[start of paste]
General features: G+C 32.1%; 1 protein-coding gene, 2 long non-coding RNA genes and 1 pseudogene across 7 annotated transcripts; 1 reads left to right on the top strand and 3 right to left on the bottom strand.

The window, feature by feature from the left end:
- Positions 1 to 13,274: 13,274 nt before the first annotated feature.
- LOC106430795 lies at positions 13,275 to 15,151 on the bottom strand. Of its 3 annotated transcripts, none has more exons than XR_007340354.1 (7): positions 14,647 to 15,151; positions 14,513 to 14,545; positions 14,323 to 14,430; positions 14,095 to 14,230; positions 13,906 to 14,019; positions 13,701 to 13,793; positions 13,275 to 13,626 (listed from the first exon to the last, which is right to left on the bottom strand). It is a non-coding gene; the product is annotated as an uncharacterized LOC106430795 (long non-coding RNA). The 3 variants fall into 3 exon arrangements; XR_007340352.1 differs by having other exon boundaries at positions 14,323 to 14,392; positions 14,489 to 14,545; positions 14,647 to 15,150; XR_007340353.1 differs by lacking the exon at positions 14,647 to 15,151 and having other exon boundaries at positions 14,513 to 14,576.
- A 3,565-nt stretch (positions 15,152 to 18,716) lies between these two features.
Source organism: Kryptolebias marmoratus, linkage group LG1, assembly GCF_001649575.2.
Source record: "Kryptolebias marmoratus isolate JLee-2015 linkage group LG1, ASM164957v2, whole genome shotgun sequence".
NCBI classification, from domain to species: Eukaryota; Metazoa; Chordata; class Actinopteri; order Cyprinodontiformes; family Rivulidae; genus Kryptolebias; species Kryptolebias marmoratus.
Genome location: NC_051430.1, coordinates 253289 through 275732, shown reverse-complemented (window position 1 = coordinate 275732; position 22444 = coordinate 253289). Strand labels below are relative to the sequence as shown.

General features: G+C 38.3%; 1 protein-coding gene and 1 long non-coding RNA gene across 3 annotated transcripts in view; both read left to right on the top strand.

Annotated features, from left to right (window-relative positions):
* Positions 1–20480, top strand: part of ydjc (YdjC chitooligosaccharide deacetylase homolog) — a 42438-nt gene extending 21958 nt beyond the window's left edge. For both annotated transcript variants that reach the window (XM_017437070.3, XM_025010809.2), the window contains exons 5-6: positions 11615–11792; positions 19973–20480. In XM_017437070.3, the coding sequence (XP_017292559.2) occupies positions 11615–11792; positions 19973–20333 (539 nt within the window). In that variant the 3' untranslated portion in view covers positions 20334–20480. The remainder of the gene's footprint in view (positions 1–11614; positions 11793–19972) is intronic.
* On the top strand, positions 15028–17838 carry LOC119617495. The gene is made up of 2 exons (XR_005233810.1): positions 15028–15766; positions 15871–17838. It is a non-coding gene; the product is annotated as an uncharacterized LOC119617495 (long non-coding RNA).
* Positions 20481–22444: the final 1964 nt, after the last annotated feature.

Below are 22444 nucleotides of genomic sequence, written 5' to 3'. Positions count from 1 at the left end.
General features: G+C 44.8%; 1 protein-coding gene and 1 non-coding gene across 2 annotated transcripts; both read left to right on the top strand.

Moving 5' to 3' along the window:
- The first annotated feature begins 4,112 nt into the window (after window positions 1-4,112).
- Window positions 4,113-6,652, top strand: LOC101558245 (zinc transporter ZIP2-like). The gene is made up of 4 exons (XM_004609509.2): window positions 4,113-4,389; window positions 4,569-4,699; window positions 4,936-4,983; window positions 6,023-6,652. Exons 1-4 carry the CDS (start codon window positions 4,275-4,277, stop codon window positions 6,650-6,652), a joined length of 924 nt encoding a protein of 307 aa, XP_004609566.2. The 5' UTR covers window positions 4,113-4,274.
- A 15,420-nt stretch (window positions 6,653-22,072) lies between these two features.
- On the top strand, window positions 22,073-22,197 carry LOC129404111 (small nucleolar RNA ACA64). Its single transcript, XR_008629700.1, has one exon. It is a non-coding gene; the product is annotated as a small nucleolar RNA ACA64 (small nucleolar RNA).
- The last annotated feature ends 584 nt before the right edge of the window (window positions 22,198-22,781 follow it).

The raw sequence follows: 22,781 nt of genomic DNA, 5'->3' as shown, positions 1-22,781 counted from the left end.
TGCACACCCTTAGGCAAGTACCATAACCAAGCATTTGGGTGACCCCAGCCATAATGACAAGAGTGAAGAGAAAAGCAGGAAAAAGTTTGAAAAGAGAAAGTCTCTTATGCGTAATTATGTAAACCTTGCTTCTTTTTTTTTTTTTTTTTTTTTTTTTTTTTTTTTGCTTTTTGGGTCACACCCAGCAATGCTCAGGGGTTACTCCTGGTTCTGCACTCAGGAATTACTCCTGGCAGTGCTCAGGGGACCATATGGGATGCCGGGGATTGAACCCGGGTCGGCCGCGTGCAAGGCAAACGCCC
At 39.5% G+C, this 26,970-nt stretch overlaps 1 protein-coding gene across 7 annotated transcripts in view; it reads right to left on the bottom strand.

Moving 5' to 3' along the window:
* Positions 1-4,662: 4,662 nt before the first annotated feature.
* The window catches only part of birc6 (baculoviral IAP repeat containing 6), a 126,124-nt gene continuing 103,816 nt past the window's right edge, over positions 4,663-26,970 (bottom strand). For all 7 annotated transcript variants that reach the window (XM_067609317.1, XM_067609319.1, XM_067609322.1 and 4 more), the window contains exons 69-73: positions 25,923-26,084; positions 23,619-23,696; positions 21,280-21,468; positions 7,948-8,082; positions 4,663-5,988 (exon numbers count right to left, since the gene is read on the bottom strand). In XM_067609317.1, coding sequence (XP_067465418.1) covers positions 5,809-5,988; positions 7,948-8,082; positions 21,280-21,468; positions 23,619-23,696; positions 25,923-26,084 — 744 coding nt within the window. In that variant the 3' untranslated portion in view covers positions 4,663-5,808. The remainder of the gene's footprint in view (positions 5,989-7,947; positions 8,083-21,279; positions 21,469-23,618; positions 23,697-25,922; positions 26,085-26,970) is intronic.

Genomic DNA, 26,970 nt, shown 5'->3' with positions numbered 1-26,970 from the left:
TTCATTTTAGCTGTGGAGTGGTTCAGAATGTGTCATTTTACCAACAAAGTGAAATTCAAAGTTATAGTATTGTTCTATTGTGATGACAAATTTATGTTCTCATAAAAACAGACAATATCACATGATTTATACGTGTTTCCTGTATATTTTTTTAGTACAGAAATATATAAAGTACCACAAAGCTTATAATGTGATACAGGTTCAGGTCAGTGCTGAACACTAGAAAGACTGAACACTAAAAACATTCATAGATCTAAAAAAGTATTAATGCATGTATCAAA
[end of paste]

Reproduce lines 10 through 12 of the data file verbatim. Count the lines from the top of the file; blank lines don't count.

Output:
General features: G+C 38.3%; 1 protein-coding gene and 1 long non-coding RNA gene across 3 annotated transcripts in view; both read left to right on the top strand.

Annotated features, from left to right (window-relative positions):
* Positions 1–20480, top strand: part of ydjc (YdjC chitooligosaccharide deacetylase homolog) — a 42438-nt gene extending 21958 nt beyond the window's left edge. For both annotated transcript variants that reach the window (XM_017437070.3, XM_025010809.2), the window contains exons 5-6: positions 11615–11792; positions 19973–20480. In XM_017437070.3, the coding sequence (XP_017292559.2) occupies positions 11615–11792; positions 19973–20333 (539 nt within the window). In that variant the 3' untranslated portion in view covers positions 20334–20480. The remainder of the gene's footprint in view (positions 1–11614; positions 11793–19972) is intronic.